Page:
One feature that is similar in the reigns of both Razia and Hatshepsut, was their willingness to give up female attire and adopt the clothing of their male counterparts. When they gained power, neither of them wished for others to think that they were second to anyone. Razia knew that ruling an empire while hidden behind a veil was impossible and she would have been unable to address the issues of her kingdom head on. It may have been more a need than a personal choice, but it opened her up to criticism from the nobility.
Minhaj-i-Siraj was a noted authority on the history of the Delhi Sultanate or Slave dynasty. In his work, Tabaquat-i-Nasiri, he wrote about Razia’s rule. Before delving into his writing, it is necessary to remember that a person is a product of his time and he lived in a patriarchal society where men were taught that they were superior to women. Even though he acknowledges Razia’s ability, it is hard for him to accept a female ruler:
“She was a great monarch, wise, just, generous, benefactor to her realm, dispenser of justice, protector of her people and leader of her armies; and endowed with all the admirable attributes and qualifications necessary for a king. Her only tragic flaw was that she was born a woman .”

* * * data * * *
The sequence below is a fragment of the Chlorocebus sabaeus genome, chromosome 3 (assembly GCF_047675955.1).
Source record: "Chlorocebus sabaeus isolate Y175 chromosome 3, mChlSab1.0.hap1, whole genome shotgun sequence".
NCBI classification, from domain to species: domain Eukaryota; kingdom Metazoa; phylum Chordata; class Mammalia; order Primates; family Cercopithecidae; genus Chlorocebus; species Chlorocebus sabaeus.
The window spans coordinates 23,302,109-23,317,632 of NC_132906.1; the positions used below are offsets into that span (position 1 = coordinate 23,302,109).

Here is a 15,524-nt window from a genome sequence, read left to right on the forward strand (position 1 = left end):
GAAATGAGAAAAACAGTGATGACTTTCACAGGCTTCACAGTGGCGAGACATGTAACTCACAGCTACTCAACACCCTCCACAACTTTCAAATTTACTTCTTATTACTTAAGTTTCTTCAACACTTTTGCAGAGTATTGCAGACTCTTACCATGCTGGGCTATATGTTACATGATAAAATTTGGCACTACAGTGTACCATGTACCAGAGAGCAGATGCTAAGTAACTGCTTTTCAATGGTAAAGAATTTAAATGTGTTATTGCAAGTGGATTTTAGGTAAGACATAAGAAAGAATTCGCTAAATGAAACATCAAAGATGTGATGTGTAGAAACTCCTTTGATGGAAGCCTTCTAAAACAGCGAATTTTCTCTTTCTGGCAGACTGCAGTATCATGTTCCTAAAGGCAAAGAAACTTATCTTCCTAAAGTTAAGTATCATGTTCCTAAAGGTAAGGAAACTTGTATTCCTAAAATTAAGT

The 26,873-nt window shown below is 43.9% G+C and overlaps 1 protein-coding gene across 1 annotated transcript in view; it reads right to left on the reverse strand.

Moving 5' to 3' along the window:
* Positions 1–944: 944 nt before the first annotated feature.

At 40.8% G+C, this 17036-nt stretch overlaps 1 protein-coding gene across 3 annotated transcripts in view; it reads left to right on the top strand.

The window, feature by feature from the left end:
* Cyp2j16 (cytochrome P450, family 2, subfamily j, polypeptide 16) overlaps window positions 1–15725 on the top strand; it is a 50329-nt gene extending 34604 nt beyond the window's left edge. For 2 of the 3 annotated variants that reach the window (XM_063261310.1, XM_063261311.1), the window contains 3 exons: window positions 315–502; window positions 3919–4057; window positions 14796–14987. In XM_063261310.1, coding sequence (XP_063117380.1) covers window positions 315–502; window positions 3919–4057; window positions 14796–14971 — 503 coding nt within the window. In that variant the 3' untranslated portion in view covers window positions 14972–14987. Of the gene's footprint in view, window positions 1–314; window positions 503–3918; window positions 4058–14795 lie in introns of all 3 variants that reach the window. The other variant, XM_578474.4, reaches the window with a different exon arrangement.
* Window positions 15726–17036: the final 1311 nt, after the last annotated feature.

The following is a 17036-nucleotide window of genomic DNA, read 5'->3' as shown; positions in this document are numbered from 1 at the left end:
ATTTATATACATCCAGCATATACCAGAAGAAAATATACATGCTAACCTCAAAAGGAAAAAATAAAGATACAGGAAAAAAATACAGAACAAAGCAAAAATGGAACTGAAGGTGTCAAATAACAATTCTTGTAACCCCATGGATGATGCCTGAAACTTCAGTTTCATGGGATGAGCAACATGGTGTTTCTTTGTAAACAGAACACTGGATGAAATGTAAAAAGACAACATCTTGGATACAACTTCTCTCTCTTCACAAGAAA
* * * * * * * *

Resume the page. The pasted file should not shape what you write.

Although her four years as Sultan have not been well documented, we do know that her reign was prosperous and peaceful. Razia ordered the construction of roads linking villages and cities. She even abolished the Jazia Tax, which was collected from the Hindus. She even had coins struck in her name. Razia established schools, academies, public libraries and research centers.
Beginning of the End: Shaking Things Up
Razia was an independent woman, never afraid to speak her mind or do as she saw fit. The one threat that she wanted to extinguish was the growing power of the nobility and a way of doing it was to promote non-Turks to important positions. Of all the things she did, nothing caused more problems then the appointment of Malik Yakut as Amir-e-Akhur (Commander of the horses), a position only given to Mamluk nobility.